Eager customer takes delivery of Chevy Volt in Burnaby
After a year-long wait, Jeffrey Ciachurski finally got the keys to his new car last Thursday at the Carter GM dealership in Burnaby.
The occasion was one worthy of photos and media interest since the car he was buying, the Chevrolet Volt, has been one of the most anticipated in some time.
The Burnaby dealership was one of a handful to receive the car in Metro Vancouver, one of seven cities across Canada to receive them in the initial rollout.
The Volt is the first fully-electric vehicle that has an extended range, thanks to a gasoline-powered generator that will produce electricity after the battery has been depleted. A fully-charged battery has a range of 40 to 80 kilometres before needing to be recharged, which can be extended by another 500 kilometres on a full 35-litre tank of fuel until it can be plugged in or refueled.
That makes it feasible to use on longer trips, said Bill Mitchell, president of the Carter Automotive Family. The battery can be charged using a standard 120-volt outlet, or a 240-volt outlet, the kind a household dryer runs on, for a faster charge.
Mitchell said when he test-drove the Volt, he went 160 kilometres without having to burn any fuel. "If you commute less than 60 kilometres a day, you should never burn any fuel."
He estimated that at today's electricity rates, it would cost $1 to $1.25 a day to charge. The base model Volt sells for about $43,000.
For Coquitlam resident Jeffrey Ciachurski, the car is a further extension of his commitment to alternative energy.
As chief executive officer of Vancouver-based Western Wind Energy Corporation, which operates wind turbines in California, he was quick to outfit it with a vanity licence plate that reads "wndpwr."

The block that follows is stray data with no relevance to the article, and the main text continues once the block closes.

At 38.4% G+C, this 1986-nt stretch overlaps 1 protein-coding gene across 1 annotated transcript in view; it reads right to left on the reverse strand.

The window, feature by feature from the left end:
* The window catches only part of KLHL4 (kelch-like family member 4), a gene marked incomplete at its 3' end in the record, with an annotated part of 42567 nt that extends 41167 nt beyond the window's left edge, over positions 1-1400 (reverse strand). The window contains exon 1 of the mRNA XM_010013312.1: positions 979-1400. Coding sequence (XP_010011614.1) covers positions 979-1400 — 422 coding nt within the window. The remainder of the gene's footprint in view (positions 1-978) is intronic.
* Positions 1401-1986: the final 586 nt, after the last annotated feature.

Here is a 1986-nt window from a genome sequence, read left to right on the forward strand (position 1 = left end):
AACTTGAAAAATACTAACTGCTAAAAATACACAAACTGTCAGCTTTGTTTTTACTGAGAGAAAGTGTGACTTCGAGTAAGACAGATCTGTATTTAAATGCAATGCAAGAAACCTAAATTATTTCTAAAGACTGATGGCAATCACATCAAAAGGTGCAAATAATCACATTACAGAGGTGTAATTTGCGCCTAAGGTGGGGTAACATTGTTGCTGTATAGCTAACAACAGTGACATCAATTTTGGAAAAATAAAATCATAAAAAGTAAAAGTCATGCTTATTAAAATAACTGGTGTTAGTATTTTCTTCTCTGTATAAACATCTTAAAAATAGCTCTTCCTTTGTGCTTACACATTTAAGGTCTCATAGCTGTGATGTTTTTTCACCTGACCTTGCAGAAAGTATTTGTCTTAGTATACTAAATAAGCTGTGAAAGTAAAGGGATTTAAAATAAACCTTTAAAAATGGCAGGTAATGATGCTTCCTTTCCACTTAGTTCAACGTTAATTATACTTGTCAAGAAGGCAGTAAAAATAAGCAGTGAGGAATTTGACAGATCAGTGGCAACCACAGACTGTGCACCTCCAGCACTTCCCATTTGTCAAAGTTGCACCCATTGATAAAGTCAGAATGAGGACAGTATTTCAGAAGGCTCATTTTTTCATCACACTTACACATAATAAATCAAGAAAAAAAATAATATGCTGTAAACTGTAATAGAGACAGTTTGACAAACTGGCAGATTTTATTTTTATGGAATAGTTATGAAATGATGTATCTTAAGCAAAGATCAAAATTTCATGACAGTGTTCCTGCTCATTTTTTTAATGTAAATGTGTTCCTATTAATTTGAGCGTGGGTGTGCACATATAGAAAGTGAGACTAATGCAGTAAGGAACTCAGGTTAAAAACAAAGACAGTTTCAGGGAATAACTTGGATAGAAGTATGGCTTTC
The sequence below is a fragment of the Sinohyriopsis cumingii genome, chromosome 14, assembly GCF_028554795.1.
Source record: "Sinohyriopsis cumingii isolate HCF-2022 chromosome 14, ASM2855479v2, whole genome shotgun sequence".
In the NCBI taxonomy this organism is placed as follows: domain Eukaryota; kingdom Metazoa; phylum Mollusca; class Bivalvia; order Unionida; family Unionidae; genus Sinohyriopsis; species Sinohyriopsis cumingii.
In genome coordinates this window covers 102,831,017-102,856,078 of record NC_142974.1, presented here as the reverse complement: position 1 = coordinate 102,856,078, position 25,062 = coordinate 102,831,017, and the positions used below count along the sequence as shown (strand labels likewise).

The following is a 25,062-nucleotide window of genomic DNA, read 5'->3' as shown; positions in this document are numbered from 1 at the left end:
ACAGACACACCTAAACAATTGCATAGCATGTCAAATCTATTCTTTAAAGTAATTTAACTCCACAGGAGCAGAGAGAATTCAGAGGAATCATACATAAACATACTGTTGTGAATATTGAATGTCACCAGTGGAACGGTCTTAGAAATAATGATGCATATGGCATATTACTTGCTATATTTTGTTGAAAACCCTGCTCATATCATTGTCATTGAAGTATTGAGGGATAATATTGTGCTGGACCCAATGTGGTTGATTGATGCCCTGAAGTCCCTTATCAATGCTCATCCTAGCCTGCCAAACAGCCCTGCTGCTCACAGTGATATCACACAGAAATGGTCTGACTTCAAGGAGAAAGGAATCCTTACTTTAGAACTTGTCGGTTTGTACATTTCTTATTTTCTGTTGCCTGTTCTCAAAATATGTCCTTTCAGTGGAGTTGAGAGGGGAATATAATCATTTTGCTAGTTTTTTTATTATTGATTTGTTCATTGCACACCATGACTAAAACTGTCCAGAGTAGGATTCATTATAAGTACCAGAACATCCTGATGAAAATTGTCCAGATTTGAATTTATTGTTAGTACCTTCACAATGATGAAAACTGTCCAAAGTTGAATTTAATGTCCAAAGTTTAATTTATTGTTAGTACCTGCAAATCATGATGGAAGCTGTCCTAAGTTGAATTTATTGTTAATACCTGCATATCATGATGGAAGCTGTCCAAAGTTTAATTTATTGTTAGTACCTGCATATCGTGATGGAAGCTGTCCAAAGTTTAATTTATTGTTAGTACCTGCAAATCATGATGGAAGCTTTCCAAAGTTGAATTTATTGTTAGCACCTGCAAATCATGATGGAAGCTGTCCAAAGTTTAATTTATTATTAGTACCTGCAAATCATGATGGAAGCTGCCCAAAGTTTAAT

Ciachurski plans to practically eliminate his carbon footprint for the car by purchasing emission offset credits, which certifies that the electricity he purchases from BC Hydro to charge it comes from renewable energy sources.
He called the Volt "game changing technology," explaining that its battery can store renewable energy, something akin to the Holy Grail of sustainable energy. He said that a home's electrical system could we outfitted to pull power out of the car's battery.
That's something that might be appealing when BC Hydro moves to a system where people are charged a higher rate for power at peak usage periods. In that case, the Volt's battery could be charged at non-peak periods, the electricity stored, then utilized during peak periods to save money.
Ciachurski stressed that while such a use of the Volt would be technically possible, it is likely not yet legally possible and might put the car's warranty at risk.
In the meantime, he's enjoying the luxury style and finish of the car which he was pleasantly surprised to find was faster than he expected.
"My fear was it was going to drive like your grandmother's car. I stepped on the pedal and this thing is fast."
He likes the car so much he's committed to purchasing nine more for his staff in an effort to make his company's car usage 100 per cent certified green.
But they'll likely have a bit of a wait.
Mitchell said before supply becomes more widespread in about a year, over the next six months his Burnaby dealership will receive about 12 more of the electric cars.
"They're all spoken for."